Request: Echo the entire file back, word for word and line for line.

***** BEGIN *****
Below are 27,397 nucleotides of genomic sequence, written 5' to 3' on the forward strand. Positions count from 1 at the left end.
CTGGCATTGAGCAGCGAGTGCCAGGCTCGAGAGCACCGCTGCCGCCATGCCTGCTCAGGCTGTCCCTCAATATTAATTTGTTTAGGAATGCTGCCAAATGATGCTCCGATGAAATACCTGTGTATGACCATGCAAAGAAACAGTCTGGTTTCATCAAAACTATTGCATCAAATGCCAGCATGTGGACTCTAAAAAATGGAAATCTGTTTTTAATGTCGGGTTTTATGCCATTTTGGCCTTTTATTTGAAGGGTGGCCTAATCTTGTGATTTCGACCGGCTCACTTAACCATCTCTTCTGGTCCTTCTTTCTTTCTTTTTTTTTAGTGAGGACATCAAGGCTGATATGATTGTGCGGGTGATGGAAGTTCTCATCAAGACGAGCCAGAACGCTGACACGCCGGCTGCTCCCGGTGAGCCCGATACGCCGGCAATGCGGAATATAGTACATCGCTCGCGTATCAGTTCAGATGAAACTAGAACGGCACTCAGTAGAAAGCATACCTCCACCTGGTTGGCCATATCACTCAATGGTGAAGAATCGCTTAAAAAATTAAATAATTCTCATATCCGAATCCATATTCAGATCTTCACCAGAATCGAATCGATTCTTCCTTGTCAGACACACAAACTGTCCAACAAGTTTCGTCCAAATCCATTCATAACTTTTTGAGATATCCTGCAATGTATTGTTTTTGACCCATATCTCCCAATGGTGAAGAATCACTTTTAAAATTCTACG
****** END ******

Below are 27,397 nucleotides of genomic sequence, written 5' to 3' on the forward strand. Positions count from 1 at the left end.
CTGGCATTGAGCAGCGAGTGCCAGGCTCGAGAGCACCGCTGCCGCCATGCCTGCTCAGGCTGTCCCTCAATATTAATTTGTTTAGGAATGCTGCCAAATGATGCTCCGATGAAATACCTGTGTATGACCATGCAAAGAAACAGTCTGGTTTCATCAAAACTATTGCATCAAATGCCAGCATGTGGACTCTAAAAAATGGAAATCTGTTTTTAATGTCGGGTTTTATGCCATTTTGGCCTTTTATTTGAAGGGTGGCCTAATCTTGTGATTTCGACCGGCTCACTTAACCATCTCTTCTGGTCCTTCTTTCTTTCTTTTTTTTTAGTGAGGACATCAAGGCTGATATGATTGTGCGGGTGATGGAAGTTCTCATCAAGACGAGCCAGAACGCTGACACGCCGGCTGCTCCCGGTGAGCCCGATACGCCGGCAATGCGGAATATAGTACATCGCTCGCGTATCAGTTCAGATGAAACTAGAACGGCACTCAGTAGAAAGCATACCTCCACCTGGTTGGCCATATCACTCAATGGTGAAGAATCGCTTAAAAAATTAAATAATTCTCATATCCGAATCCATATTCAGATCTTCACCAGAATCGAATCGATTCTTCCTTGTCAGACACACAAACTGTCCAACAAGTTTCGTCCAAATCCATTCATAACTTTTTGAGATATCCTGCAATGTATTGTTTTTGACCCATATCTCCCAATGGTGAAGAATCACTTTTAAAATTCTACG